Molecular Orbital Gates for Plasmon Excitation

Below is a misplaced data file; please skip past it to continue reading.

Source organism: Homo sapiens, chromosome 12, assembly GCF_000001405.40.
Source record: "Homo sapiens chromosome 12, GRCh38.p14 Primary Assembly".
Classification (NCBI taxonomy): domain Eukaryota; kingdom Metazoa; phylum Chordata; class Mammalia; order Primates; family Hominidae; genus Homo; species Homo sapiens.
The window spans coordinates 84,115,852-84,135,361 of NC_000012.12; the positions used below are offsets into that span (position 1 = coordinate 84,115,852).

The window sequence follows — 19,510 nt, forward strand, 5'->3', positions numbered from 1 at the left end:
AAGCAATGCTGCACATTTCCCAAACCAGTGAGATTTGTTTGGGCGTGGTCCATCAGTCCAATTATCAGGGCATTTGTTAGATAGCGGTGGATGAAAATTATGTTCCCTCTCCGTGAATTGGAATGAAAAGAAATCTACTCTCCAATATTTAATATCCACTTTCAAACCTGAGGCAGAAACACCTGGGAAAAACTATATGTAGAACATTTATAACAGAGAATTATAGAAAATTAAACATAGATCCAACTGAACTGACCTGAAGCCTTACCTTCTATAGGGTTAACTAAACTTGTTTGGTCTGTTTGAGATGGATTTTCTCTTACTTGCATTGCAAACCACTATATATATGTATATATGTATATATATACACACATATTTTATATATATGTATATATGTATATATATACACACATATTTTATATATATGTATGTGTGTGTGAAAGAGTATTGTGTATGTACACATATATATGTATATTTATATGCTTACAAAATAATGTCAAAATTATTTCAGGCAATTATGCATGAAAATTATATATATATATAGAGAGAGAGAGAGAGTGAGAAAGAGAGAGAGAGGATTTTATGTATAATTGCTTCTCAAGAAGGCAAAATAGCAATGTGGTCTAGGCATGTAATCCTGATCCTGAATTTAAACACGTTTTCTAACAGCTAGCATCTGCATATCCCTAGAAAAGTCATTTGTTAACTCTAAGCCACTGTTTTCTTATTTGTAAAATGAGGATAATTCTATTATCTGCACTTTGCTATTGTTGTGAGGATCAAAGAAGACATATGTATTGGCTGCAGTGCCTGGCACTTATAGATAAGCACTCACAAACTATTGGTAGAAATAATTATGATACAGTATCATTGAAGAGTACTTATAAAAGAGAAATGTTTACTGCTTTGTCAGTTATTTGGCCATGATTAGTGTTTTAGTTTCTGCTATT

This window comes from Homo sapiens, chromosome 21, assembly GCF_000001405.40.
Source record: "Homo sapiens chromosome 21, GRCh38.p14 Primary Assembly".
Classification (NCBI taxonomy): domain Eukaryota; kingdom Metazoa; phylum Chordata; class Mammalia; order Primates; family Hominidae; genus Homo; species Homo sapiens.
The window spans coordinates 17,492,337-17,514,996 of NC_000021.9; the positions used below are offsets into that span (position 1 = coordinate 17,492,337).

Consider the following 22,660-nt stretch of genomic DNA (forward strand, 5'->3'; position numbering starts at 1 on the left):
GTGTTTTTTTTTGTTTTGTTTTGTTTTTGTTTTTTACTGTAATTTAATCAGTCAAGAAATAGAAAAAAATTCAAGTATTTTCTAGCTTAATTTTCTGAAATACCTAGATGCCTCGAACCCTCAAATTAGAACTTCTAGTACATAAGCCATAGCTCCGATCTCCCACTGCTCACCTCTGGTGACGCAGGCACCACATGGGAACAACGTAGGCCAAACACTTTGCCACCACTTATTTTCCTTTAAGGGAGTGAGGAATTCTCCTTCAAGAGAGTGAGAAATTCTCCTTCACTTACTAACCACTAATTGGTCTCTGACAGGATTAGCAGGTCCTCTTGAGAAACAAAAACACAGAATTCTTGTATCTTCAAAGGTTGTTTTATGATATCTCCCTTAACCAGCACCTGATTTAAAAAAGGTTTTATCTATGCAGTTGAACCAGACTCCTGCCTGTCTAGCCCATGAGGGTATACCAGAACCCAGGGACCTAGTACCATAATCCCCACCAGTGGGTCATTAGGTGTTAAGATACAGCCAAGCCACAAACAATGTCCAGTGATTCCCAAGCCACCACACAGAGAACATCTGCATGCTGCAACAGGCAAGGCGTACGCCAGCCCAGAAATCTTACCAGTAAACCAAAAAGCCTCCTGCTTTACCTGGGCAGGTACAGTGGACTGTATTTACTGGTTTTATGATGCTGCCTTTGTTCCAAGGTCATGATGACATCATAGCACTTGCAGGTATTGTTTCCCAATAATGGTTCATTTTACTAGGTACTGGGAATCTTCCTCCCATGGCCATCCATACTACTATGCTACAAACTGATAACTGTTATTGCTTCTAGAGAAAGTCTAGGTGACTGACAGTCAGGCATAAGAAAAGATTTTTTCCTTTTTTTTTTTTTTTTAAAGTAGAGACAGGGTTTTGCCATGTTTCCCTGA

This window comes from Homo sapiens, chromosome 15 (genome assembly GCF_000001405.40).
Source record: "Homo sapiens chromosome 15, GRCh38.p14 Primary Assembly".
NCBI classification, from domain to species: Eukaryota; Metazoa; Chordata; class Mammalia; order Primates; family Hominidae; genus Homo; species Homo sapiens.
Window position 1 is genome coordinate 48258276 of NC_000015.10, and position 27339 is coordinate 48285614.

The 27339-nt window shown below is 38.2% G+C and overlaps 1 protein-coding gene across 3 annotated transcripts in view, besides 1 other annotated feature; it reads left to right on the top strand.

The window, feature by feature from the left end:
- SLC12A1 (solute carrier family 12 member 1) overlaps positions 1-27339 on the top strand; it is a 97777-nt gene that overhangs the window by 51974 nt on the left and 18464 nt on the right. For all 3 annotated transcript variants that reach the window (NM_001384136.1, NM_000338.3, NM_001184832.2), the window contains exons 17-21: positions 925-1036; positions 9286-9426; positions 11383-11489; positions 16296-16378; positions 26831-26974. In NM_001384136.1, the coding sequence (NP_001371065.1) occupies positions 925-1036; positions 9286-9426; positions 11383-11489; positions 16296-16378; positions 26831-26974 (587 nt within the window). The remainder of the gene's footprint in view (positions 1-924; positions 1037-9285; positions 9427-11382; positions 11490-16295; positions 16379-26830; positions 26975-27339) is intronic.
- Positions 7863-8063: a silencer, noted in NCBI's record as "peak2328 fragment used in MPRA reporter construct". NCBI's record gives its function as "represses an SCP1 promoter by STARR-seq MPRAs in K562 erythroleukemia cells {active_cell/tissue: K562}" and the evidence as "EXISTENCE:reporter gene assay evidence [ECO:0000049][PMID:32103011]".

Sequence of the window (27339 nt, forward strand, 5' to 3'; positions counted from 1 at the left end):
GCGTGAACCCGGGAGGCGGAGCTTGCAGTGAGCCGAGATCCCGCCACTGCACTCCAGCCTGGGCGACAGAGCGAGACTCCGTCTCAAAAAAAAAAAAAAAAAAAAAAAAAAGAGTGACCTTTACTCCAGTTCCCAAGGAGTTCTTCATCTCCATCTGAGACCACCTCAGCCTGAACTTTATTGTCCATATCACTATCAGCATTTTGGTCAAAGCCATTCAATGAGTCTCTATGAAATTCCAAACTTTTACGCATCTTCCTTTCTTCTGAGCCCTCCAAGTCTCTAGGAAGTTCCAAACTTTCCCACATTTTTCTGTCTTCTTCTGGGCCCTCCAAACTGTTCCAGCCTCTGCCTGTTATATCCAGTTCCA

Future combinations of plasmonics with nanometer-size electronic circuits require strategies to control the electrical excitation of plasmons at the length scale of individual molecules. A unique tool to study the electrical plasmon excitation with ultimate resolution is scanning tunneling microscopy (STM). Inelastic tunnel processes generate plasmons in the tunnel gap that partially radiate into the far field where they are detectable as photons. Here we employ STM to study individual tris-(phenylpyridine)-iridium complexes on a C-60 monolayer, and investigate the influence of their electronic structure on the plasmon excitation between the Ag(111) substrate and an Ag-covered Au tip. We demonstrate that the highest occupied molecular orbital serves as a spatially and energetically confined nanogate for plasmon excitation. This opens the way for using molecular tunnel junctions as electrically controlled plasmon sources.